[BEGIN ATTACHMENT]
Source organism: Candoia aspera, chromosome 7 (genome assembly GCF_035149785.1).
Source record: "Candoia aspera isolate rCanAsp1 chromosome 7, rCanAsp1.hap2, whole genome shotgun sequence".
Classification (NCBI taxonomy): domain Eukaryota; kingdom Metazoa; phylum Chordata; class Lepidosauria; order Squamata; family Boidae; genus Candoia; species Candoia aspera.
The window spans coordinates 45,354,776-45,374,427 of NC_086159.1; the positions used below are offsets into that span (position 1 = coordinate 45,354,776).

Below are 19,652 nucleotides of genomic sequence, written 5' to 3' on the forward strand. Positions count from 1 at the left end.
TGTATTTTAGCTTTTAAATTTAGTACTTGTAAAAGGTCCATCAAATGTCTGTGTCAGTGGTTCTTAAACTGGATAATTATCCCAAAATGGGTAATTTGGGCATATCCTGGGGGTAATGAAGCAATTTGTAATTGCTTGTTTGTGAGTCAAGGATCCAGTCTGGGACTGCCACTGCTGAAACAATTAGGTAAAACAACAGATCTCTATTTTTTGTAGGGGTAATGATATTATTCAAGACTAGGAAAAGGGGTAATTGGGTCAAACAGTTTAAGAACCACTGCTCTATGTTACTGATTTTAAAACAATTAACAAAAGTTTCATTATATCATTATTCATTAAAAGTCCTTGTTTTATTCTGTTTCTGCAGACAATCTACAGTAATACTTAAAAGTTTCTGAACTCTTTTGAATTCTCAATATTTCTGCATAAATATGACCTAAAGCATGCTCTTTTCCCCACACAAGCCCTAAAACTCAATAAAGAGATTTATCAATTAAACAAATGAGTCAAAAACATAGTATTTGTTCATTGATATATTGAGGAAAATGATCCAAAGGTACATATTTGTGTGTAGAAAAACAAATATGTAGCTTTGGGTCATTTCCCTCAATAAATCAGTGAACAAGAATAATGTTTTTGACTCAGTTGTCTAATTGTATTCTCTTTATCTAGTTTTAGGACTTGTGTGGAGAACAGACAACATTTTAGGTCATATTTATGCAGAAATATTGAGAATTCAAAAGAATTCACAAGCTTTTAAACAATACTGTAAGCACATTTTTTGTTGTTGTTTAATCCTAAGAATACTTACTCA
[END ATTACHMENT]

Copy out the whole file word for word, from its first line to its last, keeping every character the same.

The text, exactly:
Source organism: Candoia aspera, chromosome 7 (genome assembly GCF_035149785.1).
Source record: "Candoia aspera isolate rCanAsp1 chromosome 7, rCanAsp1.hap2, whole genome shotgun sequence".
Classification (NCBI taxonomy): domain Eukaryota; kingdom Metazoa; phylum Chordata; class Lepidosauria; order Squamata; family Boidae; genus Candoia; species Candoia aspera.
The window spans coordinates 45,354,776-45,374,427 of NC_086159.1; the positions used below are offsets into that span (position 1 = coordinate 45,354,776).

Below are 19,652 nucleotides of genomic sequence, written 5' to 3' on the forward strand. Positions count from 1 at the left end.
TGTATTTTAGCTTTTAAATTTAGTACTTGTAAAAGGTCCATCAAATGTCTGTGTCAGTGGTTCTTAAACTGGATAATTATCCCAAAATGGGTAATTTGGGCATATCCTGGGGGTAATGAAGCAATTTGTAATTGCTTGTTTGTGAGTCAAGGATCCAGTCTGGGACTGCCACTGCTGAAACAATTAGGTAAAACAACAGATCTCTATTTTTTGTAGGGGTAATGATATTATTCAAGACTAGGAAAAGGGGTAATTGGGTCAAACAGTTTAAGAACCACTGCTCTATGTTACTGATTTTAAAACAATTAACAAAAGTTTCATTATATCATTATTCATTAAAAGTCCTTGTTTTATTCTGTTTCTGCAGACAATCTACAGTAATACTTAAAAGTTTCTGAACTCTTTTGAATTCTCAATATTTCTGCATAAATATGACCTAAAGCATGCTCTTTTCCCCACACAAGCCCTAAAACTCAATAAAGAGATTTATCAATTAAACAAATGAGTCAAAAACATAGTATTTGTTCATTGATATATTGAGGAAAATGATCCAAAGGTACATATTTGTGTGTAGAAAAACAAATATGTAGCTTTGGGTCATTTCCCTCAATAAATCAGTGAACAAGAATAATGTTTTTGACTCAGTTGTCTAATTGTATTCTCTTTATCTAGTTTTAGGACTTGTGTGGAGAACAGACAACATTTTAGGTCATATTTATGCAGAAATATTGAGAATTCAAAAGAATTCACAAGCTTTTAAACAATACTGTAAGCACATTTTTTGTTGTTGTTTAATCCTAAGAATACTTACTCA